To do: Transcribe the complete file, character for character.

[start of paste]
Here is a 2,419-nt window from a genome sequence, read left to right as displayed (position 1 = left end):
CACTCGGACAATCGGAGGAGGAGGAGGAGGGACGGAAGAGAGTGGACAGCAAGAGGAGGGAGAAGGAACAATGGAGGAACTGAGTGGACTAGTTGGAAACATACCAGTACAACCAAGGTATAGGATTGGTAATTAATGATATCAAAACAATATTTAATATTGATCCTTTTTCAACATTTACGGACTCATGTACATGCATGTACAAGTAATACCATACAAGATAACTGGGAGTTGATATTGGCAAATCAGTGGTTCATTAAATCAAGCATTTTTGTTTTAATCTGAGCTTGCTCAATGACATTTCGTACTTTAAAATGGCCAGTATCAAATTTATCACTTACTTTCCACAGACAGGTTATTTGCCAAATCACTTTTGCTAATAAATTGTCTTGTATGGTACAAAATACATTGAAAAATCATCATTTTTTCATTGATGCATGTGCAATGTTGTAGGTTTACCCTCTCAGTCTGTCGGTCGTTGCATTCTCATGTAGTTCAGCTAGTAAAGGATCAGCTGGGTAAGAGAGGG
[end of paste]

Here is a 2,419-nt window from a genome sequence, read left to right as displayed (position 1 = left end):
CACTCGGACAATCGGAGGAGGAGGAGGAGGGACGGAAGAGAGTGGACAGCAAGAGGAGGGAGAAGGAACAATGGAGGAACTGAGTGGACTAGTTGGAAACATACCAGTACAACCAAGGTATAGGATTGGTAATTAATGATATCAAAACAATATTTAATATTGATCCTTTTTCAACATTTACGGACTCATGTACATGCATGTACAAGTAATACCATACAAGATAACTGGGAGTTGATATTGGCAAATCAGTGGTTCATTAAATCAAGCATTTTTGTTTTAATCTGAGCTTGCTCAATGACATTTCGTACTTTAAAATGGCCAGTATCAAATTTATCACTTACTTTCCACAGACAGGTTATTTGCCAAATCACTTTTGCTAATAAATTGTCTTGTATGGTACAAAATACATTGAAAAATCATCATTTTTTCATTGATGCATGTGCAATGTTGTAGGTTTACCCTCTCAGTCTGTCGGTCGTTGCATTCTCATGTAGTTCAGCTAGTAAAGGATCAGCTGGGTAAGAGAGGG